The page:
The so-called supergroup, the Traveling Wilburys, do this very uninspired version of Runaway.
There are conflicting reports on Shannon’s death. Some claim that it was accidental, that he was cleaning his gun when in accidentally misfired. In her testimony before Congress Le Anne Westover leaves little doubt as to whether her husband’s death was a suicide, but says it wasn’t his fault.
It took until 1999 for Del Shannon to be admitted to the Rock ‘n Roll Hall of Fame. He hit the charts with 30 records over a three decade period. Sadly, his biggest hit was his first and his second biggest was his second. He was an important bridge artist between the period of teenage idols and bands that perform original material. He wrote his own songs at a time when few others did, establishing a model for the British Invasion that later pushed him out of the way.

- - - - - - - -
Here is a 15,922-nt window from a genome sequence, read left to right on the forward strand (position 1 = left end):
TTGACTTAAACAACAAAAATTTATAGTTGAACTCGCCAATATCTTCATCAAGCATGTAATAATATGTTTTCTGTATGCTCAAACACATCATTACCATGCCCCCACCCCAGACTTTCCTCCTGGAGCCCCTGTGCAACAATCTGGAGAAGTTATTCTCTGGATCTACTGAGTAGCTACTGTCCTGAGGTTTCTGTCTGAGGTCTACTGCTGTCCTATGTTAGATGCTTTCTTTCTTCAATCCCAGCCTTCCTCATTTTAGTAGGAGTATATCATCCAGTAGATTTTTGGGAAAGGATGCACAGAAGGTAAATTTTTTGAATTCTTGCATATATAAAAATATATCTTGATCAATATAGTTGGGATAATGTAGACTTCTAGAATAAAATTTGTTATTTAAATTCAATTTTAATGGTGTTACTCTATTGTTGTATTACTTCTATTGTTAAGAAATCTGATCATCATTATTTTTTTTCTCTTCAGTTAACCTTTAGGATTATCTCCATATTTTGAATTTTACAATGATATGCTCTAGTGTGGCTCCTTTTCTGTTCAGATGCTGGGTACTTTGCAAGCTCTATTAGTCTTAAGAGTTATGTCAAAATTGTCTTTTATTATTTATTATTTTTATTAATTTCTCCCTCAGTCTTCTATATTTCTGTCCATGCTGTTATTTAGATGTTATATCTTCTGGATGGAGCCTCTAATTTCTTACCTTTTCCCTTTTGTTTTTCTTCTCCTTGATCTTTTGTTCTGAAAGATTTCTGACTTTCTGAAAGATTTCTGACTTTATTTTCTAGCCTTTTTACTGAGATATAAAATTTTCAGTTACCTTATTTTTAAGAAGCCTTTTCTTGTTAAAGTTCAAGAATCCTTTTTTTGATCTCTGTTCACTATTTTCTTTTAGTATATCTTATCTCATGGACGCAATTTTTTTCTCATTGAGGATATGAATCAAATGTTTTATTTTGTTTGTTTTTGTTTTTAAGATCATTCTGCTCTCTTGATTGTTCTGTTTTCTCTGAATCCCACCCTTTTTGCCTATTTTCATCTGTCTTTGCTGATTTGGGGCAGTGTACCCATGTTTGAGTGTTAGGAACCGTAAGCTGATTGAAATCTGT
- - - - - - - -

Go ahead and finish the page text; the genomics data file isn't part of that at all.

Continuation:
He was a rocker who seemed much larger on stage than off. He gave people their money’s worth even if it did mean that he had to perform Runaway as his closing number 5,895 times in a row. He was a husband, a father of three, and by most accounts a pretty nice guy.
There was an aura of tragedy about him. Some of it came from the themes of heartache and longing in his songs, some of it came from the use of the minor key, some from his appearance which always seemed a little out-of-sync with presentation. For all of the above he has been a part of my life since I was 13. Thus, it is a great honor to welcome him to the Silverback Hall of Fame.
Here’s a clip of, not Del, but Chuck Westover, performing for free at a backyard barbeque in what I assume is his hometown. He doesn’t seem in any way depressed, even if he is closing with Runaway for the 5,896th time in a row.